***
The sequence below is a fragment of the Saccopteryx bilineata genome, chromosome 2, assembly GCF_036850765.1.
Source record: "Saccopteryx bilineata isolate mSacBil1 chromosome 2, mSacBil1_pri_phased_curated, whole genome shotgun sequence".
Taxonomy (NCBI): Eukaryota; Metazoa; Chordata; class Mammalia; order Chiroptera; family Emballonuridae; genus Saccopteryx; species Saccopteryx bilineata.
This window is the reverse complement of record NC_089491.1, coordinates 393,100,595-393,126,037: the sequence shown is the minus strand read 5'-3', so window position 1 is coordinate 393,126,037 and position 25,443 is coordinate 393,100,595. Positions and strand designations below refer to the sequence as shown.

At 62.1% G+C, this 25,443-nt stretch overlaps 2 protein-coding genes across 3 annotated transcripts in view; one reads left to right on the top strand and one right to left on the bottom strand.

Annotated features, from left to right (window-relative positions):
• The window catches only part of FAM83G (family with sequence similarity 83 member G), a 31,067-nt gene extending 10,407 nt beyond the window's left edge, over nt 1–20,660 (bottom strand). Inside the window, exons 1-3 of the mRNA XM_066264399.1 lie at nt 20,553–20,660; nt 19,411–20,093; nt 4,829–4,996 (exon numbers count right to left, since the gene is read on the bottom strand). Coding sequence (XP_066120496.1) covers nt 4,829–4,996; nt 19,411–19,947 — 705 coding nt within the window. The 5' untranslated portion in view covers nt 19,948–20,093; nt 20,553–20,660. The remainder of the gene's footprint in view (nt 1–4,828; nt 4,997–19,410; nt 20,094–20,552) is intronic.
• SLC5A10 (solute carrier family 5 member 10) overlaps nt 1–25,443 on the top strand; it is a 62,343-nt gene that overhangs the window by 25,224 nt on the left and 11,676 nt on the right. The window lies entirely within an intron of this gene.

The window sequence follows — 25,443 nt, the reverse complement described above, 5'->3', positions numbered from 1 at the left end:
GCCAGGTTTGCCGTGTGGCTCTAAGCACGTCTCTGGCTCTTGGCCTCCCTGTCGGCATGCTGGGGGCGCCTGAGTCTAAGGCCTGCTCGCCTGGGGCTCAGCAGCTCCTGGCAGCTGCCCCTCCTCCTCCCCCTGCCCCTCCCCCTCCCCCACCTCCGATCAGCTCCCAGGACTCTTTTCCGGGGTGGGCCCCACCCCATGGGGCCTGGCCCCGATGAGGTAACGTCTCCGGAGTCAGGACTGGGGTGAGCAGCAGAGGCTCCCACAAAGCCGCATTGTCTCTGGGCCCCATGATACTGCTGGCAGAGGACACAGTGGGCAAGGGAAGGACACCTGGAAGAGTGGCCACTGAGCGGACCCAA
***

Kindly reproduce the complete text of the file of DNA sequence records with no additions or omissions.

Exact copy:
The sequence below is a fragment of the Saccopteryx bilineata genome, chromosome 2, assembly GCF_036850765.1.
Source record: "Saccopteryx bilineata isolate mSacBil1 chromosome 2, mSacBil1_pri_phased_curated, whole genome shotgun sequence".
Taxonomy (NCBI): Eukaryota; Metazoa; Chordata; class Mammalia; order Chiroptera; family Emballonuridae; genus Saccopteryx; species Saccopteryx bilineata.
This window is the reverse complement of record NC_089491.1, coordinates 393,100,595-393,126,037: the sequence shown is the minus strand read 5'-3', so window position 1 is coordinate 393,126,037 and position 25,443 is coordinate 393,100,595. Positions and strand designations below refer to the sequence as shown.

At 62.1% G+C, this 25,443-nt stretch overlaps 2 protein-coding genes across 3 annotated transcripts in view; one reads left to right on the top strand and one right to left on the bottom strand.

Annotated features, from left to right (window-relative positions):
• The window catches only part of FAM83G (family with sequence similarity 83 member G), a 31,067-nt gene extending 10,407 nt beyond the window's left edge, over nt 1–20,660 (bottom strand). Inside the window, exons 1-3 of the mRNA XM_066264399.1 lie at nt 20,553–20,660; nt 19,411–20,093; nt 4,829–4,996 (exon numbers count right to left, since the gene is read on the bottom strand). Coding sequence (XP_066120496.1) covers nt 4,829–4,996; nt 19,411–19,947 — 705 coding nt within the window. The 5' untranslated portion in view covers nt 19,948–20,093; nt 20,553–20,660. The remainder of the gene's footprint in view (nt 1–4,828; nt 4,997–19,410; nt 20,094–20,552) is intronic.
• SLC5A10 (solute carrier family 5 member 10) overlaps nt 1–25,443 on the top strand; it is a 62,343-nt gene that overhangs the window by 25,224 nt on the left and 11,676 nt on the right. The window lies entirely within an intron of this gene.

The window sequence follows — 25,443 nt, the reverse complement described above, 5'->3', positions numbered from 1 at the left end:
GCCAGGTTTGCCGTGTGGCTCTAAGCACGTCTCTGGCTCTTGGCCTCCCTGTCGGCATGCTGGGGGCGCCTGAGTCTAAGGCCTGCTCGCCTGGGGCTCAGCAGCTCCTGGCAGCTGCCCCTCCTCCTCCCCCTGCCCCTCCCCCTCCCCCACCTCCGATCAGCTCCCAGGACTCTTTTCCGGGGTGGGCCCCACCCCATGGGGCCTGGCCCCGATGAGGTAACGTCTCCGGAGTCAGGACTGGGGTGAGCAGCAGAGGCTCCCACAAAGCCGCATTGTCTCTGGGCCCCATGATACTGCTGGCAGAGGACACAGTGGGCAAGGGAAGGACACCTGGAAGAGTGGCCACTGAGCGGACCCAA